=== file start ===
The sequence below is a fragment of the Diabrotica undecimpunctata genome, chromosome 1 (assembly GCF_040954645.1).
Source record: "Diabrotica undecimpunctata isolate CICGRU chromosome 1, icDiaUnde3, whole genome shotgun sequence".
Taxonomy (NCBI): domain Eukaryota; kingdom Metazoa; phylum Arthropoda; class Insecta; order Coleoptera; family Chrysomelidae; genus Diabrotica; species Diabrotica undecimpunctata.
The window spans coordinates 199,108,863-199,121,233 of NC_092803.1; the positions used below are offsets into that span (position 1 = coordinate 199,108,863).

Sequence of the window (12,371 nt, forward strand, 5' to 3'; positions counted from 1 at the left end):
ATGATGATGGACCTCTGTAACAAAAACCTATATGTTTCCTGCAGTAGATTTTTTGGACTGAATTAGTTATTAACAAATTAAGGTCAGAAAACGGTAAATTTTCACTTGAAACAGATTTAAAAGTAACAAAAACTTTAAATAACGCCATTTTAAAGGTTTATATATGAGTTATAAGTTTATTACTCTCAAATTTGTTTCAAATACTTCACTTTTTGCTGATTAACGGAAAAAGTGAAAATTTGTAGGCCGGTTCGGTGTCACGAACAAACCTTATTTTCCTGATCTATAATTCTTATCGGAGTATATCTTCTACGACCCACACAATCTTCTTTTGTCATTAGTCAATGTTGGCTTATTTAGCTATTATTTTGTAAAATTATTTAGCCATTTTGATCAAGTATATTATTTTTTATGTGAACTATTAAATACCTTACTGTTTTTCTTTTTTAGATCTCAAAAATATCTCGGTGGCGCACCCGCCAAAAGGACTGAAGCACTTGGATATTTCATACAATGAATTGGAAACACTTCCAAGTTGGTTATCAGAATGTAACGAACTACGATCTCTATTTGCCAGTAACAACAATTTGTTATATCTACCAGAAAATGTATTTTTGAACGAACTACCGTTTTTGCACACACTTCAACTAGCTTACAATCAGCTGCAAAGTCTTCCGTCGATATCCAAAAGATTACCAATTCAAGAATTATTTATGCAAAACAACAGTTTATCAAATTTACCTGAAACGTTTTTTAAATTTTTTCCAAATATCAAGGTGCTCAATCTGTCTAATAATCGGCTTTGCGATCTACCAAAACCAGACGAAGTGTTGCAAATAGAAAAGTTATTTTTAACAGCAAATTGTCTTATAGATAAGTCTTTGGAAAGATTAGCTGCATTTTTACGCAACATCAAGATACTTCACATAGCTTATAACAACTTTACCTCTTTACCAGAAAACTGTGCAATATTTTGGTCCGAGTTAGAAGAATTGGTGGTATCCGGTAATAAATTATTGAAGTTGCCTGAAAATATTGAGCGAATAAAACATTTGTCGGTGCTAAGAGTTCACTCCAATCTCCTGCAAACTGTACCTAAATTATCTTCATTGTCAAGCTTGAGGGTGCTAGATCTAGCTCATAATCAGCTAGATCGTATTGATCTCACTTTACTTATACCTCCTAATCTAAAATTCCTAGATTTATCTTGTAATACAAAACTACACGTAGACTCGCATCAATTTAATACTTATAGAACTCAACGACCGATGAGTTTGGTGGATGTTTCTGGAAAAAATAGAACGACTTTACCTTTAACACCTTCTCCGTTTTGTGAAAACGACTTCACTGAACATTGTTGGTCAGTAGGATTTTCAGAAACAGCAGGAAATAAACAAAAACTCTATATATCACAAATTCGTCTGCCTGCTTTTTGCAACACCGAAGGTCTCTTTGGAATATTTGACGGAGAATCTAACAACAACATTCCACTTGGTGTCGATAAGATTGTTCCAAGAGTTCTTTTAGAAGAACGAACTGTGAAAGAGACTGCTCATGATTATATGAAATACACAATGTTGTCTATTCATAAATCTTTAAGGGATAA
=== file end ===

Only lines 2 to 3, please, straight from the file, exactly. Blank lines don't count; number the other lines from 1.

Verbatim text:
Source record: "Diabrotica undecimpunctata isolate CICGRU chromosome 1, icDiaUnde3, whole genome shotgun sequence".
Taxonomy (NCBI): domain Eukaryota; kingdom Metazoa; phylum Arthropoda; class Insecta; order Coleoptera; family Chrysomelidae; genus Diabrotica; species Diabrotica undecimpunctata.